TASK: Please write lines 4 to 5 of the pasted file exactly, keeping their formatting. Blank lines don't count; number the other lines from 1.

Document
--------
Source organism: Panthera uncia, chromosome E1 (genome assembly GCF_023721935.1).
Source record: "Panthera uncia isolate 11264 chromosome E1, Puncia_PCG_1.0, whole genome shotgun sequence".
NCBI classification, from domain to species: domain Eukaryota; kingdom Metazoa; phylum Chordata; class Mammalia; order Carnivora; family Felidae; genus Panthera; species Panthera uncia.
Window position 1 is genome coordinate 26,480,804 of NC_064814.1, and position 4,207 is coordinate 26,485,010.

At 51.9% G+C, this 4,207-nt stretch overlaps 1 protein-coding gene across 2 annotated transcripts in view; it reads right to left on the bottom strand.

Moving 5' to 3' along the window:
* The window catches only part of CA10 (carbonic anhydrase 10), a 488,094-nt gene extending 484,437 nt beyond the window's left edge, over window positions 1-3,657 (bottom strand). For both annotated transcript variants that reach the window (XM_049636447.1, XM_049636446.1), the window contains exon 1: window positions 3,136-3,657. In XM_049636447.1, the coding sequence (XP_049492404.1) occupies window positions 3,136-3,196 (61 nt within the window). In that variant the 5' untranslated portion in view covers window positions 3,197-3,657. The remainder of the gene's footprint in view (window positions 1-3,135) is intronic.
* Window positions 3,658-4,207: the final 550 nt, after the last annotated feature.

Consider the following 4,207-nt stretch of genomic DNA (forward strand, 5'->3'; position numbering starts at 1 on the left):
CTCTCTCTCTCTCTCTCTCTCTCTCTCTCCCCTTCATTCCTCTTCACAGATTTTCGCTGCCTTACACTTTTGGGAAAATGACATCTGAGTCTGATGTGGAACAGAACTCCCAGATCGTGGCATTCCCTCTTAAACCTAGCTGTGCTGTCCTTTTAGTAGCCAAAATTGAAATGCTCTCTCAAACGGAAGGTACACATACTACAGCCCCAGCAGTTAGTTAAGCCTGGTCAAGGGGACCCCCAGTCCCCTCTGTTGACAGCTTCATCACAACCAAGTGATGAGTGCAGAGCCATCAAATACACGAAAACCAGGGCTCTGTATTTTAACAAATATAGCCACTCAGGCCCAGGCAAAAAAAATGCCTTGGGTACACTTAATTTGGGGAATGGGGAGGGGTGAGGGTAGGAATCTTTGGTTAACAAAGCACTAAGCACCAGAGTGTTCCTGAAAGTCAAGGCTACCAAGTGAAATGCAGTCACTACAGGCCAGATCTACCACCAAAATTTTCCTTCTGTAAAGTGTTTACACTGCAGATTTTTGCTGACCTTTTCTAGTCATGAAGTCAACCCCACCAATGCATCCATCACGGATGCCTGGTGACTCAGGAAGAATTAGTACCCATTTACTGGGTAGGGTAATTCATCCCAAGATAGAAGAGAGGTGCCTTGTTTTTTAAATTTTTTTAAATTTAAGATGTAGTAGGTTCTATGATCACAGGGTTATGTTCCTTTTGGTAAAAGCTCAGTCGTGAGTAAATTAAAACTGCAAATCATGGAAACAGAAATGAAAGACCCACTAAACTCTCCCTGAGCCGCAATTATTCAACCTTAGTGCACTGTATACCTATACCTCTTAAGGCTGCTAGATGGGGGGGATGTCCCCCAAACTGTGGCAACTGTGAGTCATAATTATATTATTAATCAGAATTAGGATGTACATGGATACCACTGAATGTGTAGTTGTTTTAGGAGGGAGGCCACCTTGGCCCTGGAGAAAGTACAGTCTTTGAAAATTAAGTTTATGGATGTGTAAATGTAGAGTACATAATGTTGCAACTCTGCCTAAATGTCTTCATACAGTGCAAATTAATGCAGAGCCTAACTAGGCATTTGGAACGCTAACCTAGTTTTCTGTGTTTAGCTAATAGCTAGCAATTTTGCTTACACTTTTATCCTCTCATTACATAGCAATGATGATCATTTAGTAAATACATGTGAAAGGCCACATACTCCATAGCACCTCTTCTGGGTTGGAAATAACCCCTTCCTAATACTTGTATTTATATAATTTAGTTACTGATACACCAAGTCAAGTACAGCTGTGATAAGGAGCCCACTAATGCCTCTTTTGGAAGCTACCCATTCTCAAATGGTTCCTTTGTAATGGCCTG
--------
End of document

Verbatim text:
Window position 1 is genome coordinate 26,480,804 of NC_064814.1, and position 4,207 is coordinate 26,485,010.

At 51.9% G+C, this 4,207-nt stretch overlaps 1 protein-coding gene across 2 annotated transcripts in view; it reads right to left on the bottom strand.